One of the largest investments any company makes is in its employees. Hiring for management or leadership potential is one way to ensure the value of this investment, as is focusing time and effort on developing signs of management potential within your staff. To encourage management potential in your employees, you need to spot it first.
Here are 7 signs an employee has the raw material needed to make a good leader:
They think and talk about the group.
An employee who focuses on their co-workers’ success, gravitates toward group projects and talks in terms of “we” and “our” instead of “I” and “my” is thinking in terms of the team – an essential skill for any manager.
Their self-management is already stellar.
Employees who know what they need to do, do it, and proactively seek help as needed have their own work well managed. Moving toward managing others is a natural next step.
They seek out additional responsibilities.
Potential leaders look for chances to lead by taking responsibility for themselves and the team. They go above and beyond to ensure work is finished, and they volunteer to be responsible for additional projects or tasks.
They see what needs to be done, and they do it.
Employees with the best leadership potential are often the quietest in displaying it. These employees won’t tell other people what to do; they see what needs to be done and they do it, even when the task is a thankless one that goes unnoticed by the rest of the team.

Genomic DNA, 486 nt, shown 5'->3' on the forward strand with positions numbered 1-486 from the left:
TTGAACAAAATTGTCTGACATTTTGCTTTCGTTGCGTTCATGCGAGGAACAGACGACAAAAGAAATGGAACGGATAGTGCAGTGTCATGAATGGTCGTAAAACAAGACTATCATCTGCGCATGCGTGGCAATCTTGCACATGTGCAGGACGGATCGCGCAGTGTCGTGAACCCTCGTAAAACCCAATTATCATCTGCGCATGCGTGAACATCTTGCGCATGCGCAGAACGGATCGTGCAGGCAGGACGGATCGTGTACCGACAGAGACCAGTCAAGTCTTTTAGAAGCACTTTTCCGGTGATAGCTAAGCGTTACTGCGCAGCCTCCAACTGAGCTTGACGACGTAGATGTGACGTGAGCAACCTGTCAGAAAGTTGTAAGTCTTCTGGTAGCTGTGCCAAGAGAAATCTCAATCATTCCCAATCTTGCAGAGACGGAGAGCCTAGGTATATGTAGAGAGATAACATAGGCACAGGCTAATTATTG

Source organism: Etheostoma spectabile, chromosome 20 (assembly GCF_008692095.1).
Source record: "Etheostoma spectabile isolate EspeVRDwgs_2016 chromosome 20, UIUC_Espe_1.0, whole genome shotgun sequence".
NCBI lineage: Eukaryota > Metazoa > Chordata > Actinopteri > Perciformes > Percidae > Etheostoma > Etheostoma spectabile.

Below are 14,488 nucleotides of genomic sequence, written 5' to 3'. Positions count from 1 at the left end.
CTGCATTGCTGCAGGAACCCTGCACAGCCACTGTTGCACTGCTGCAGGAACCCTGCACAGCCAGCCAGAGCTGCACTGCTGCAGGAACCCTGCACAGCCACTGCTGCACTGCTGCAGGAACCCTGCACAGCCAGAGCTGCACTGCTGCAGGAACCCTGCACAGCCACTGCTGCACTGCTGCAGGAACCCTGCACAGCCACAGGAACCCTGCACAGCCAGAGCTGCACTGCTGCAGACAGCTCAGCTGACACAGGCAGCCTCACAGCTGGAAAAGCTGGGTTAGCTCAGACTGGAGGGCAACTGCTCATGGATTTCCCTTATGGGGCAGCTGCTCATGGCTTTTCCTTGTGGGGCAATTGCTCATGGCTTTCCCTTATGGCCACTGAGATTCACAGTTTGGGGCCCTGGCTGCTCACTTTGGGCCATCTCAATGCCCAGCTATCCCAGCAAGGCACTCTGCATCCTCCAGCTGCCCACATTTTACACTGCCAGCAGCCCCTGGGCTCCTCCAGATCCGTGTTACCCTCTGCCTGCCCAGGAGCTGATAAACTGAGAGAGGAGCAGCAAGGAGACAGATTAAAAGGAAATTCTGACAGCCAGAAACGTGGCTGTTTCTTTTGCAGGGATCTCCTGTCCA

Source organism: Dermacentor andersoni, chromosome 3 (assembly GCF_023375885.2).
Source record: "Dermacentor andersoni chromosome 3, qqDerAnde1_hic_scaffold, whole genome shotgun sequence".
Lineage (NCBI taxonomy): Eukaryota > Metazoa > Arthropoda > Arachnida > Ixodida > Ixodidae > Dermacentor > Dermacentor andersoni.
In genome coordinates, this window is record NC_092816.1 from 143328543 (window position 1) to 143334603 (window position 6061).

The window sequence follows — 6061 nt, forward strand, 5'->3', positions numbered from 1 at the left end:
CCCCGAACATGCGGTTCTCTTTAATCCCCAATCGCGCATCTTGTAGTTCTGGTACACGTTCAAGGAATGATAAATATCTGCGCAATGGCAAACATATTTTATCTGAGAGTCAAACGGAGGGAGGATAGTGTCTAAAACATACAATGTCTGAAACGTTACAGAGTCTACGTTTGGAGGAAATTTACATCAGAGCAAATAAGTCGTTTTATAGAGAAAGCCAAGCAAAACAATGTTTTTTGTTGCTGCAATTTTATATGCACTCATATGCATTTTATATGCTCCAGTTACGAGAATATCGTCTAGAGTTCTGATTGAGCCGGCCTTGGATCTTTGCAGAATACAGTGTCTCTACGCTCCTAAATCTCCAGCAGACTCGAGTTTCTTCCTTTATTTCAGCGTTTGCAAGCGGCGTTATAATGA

They get creative.
Team members who find ways to improve tasks and processes to increase safety, efficiency and other key variables often show promise as leaders, because big-picture thinking and an understanding of what’s important are essential to spotting improvements and implementing them.
They take ownership.
Whether it’s a success or a mistake, those with leadership potential take ownership of their work, approaching every task as if the outcome will reflect directly on them. When a mistake happens, they focus on where they went wrong and seek help to prevent it happening again.
They’ve mastered the technical aspects of the job.
The period between the moment an employee masters the technical aspects of the job and before they get bored with those tasks is an essential one for cultivating leadership skills, because it’s an ideal time to encourage them to start teaching others. Keep an eye open for this “sweet spot” to start encouraging employees to move toward leadership positions.
At FootBridge, our recruiters connect our clients in the energy industry with some of the best available talent – whenever you need it. Contact us today to learn more about our energy recruiting services.